La Casita, Smithsonian Team up for ‘Latinos and Baseball’ Initiative
La Casita Cultural Center, a program of the College of Arts and Sciences, has been selected to participate in “Latinos and Baseball: In the Barrios and the Big Leagues,” a national community collecting initiative at the Smithsonian Institution’s National Museum of American History, in collaboration with the Smithsonian Latino Center.
“Latinos and Baseball” traces the role baseball has played, socially and culturally, in Latino communities across the nation. The new multiyear project builds on a growing body of original research, oral histories, and collections by and with Smithsonian partners that documents the impact of Latino communities on American history and culture.
“La Casita is honored to represent Syracuse University and the Central and Upstate New York communities in this nationwide project,” says Tere Paniagua ’82, executive director of Arts and Sciences’ Office of Cultural Engagement for the Hispanic Community. “Baseball is an important lens through which to look at ethnic identities and reflect on the lives and histories of our communities. Since only a handful of repositories throughout New York State collect Latino materials as a matter of policy, we are excited to collaborate with the Smithsonian in the development of a major cultural heritage research project. It’s an exciting opportunity for our students and faculty alike.”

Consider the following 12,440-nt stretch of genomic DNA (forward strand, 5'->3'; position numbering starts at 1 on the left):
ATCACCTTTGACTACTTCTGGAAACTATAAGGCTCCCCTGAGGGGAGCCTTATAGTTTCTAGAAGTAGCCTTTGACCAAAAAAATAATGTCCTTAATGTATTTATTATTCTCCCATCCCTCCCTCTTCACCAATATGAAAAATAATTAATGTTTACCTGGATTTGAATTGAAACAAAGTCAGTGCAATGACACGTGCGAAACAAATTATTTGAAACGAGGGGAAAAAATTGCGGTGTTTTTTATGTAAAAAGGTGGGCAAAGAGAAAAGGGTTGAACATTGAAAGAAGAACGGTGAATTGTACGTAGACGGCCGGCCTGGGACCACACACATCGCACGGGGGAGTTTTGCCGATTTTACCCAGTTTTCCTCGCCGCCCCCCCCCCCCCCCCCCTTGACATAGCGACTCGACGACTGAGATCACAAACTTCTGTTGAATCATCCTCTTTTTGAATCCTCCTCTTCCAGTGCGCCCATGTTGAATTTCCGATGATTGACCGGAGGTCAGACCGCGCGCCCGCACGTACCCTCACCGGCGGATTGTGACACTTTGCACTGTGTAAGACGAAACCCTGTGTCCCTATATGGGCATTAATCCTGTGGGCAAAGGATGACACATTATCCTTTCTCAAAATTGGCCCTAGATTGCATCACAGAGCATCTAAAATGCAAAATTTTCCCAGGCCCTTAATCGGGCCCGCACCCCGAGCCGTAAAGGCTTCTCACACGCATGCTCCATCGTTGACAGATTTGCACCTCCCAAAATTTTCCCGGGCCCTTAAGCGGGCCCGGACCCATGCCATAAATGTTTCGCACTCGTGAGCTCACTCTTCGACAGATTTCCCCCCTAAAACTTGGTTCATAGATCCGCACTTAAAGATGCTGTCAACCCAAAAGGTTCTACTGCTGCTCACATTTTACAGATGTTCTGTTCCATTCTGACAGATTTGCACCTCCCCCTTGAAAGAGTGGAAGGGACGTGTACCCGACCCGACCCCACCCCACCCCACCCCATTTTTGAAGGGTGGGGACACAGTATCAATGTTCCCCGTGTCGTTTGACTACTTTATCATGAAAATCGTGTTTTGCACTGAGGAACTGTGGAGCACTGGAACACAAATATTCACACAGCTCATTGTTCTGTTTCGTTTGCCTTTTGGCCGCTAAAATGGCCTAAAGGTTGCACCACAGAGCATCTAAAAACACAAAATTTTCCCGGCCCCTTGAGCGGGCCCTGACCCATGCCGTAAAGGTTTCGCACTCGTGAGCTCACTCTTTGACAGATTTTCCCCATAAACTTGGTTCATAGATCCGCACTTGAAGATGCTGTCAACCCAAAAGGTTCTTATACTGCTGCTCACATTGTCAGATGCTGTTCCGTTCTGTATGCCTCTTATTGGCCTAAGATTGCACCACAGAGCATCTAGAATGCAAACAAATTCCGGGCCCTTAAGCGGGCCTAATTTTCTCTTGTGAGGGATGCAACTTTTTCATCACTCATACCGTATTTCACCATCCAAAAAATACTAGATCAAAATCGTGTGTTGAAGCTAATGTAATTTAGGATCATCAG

Among them are internships in Syracuse and Washington, D.C., she adds.
Margaret Salazar-Porzio, curator in the museum’s Division of Home and Community Life, is overseeing the initiative. “Tracing histories of people, places and objects that reflect the complex interplay of racial identities and sports across the nation allows us to tell diverse and unexpected stories within our communities,” she says. “Our community partners, such as La Casita, are vital to this process.”
In addition to enriching the Smithsonian’s local and national collections, “Latinos and Baseball” will be the subject of various programs across the country, culminating in a traveling exhibition that will be in development by 2020.